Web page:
Financially, it seemed like a good idea as well. Things are just cheaper here. The utilities are cheaper, groceries are cheaper, and even the taxes are cheaper. It would allow us to be able to live on my husband’s pay cut. Because of my stint in the hospital last summer and problems post-hospital stay, we were unable to do what we wanted to get our old house on the market to sell. I also had no idea who to use as a listing agent. Luckily for us, that never became an actual issue. A friend of mine knew a family that was looking to rent, and I had met them already. The house seemed like a perfect fit for them. They may even eventually buy the house. The whole thing just felt right. At the end of August, we said goodbye to our home in Pennsylvania and hello to our new life in Ohio.

We have now been here for a little over eight months. We moved on Crankles’ first birthday. It hasn’t been easy, but we finally feel settled here. It is starting to look and feel like our home. We are now loving our little house in the city!

My kids make me feel old sometimes…

So the other day, my son sat playing on his calculator. His sister asked what the best calculator was, and he started talking about the Texas Instruments calculators and how you could program stupid little games into them, like we all did! I heard him talking about it and chimed in how I had games programmed into mine and asked how he heard about it. With a straight face, he said that he saw it on a You Tube video about how it was back in the old days. OLD DAYS? REALLY???? I am not THAT old. I said that by the way. He stammered and said, “You aren’t old.” Of course, I was all like, “But you just said…”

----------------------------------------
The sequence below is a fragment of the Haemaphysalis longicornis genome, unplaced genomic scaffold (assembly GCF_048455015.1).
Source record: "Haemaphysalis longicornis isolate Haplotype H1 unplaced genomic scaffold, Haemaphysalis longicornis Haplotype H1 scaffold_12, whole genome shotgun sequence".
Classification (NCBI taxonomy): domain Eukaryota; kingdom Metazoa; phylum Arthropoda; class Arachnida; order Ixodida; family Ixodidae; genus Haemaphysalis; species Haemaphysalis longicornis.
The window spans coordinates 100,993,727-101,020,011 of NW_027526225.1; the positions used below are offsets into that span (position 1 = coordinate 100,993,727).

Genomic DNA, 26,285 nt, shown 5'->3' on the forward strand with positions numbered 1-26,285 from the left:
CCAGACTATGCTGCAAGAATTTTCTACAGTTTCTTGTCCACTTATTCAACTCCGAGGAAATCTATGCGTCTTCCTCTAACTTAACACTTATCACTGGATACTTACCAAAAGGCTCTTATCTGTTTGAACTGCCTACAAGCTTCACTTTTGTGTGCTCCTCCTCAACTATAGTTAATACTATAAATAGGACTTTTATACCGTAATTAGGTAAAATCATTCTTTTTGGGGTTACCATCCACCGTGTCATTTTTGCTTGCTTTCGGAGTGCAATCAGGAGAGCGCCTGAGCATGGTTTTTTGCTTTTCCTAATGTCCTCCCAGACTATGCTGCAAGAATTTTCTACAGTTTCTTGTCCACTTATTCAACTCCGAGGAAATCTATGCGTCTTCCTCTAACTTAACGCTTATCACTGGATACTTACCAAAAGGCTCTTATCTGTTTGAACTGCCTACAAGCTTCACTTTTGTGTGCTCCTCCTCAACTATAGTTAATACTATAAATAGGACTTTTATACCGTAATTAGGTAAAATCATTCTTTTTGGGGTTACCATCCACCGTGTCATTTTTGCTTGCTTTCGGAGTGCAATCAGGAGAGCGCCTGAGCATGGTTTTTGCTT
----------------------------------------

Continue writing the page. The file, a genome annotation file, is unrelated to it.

Yeah, he really inserted his foot in his mouth on that one!

So what are your Friday Funnies?

When you feel like your child is being overlooked

By Delia, contributing writer

(Delia’s story starts before Christmas break. Enjoy)

I graduated from college more than fifteen years ago. During my years spent receiving my degree in special education, the paper that I learned the most from was one that I wrote for my class on learning disabilities. It turned into the largest paper I had ever written- 35 pages with fifteen pages of appendices.

It was entitled: Cerulean Sky- The Twice Exceptional. It documented the under-represented populations of students who are gifted with learning disabilities. It made me realize that every student’s intelligence is not a black or white issue but there are many shades of gray. A student can be exceptionally talented in art but struggle in academic pursuits or may be gifted in math but struggle to read.

Needless to say, I never imagined that 16 years later I would be struggling with my daughter’s school to get her the help that she needs. My daughter, Sweet Pea, is extremely intelligent. I had her tested for gifted the summer after first grade because she seemed to innately understand multiplication and division. However, as time went on, I noticed that she had difficulty focusing at home to complete homework and chores. As the years progressed, her problems with focus migrated into school as well. I started receiving notes from her teachers complaining about her distractibility.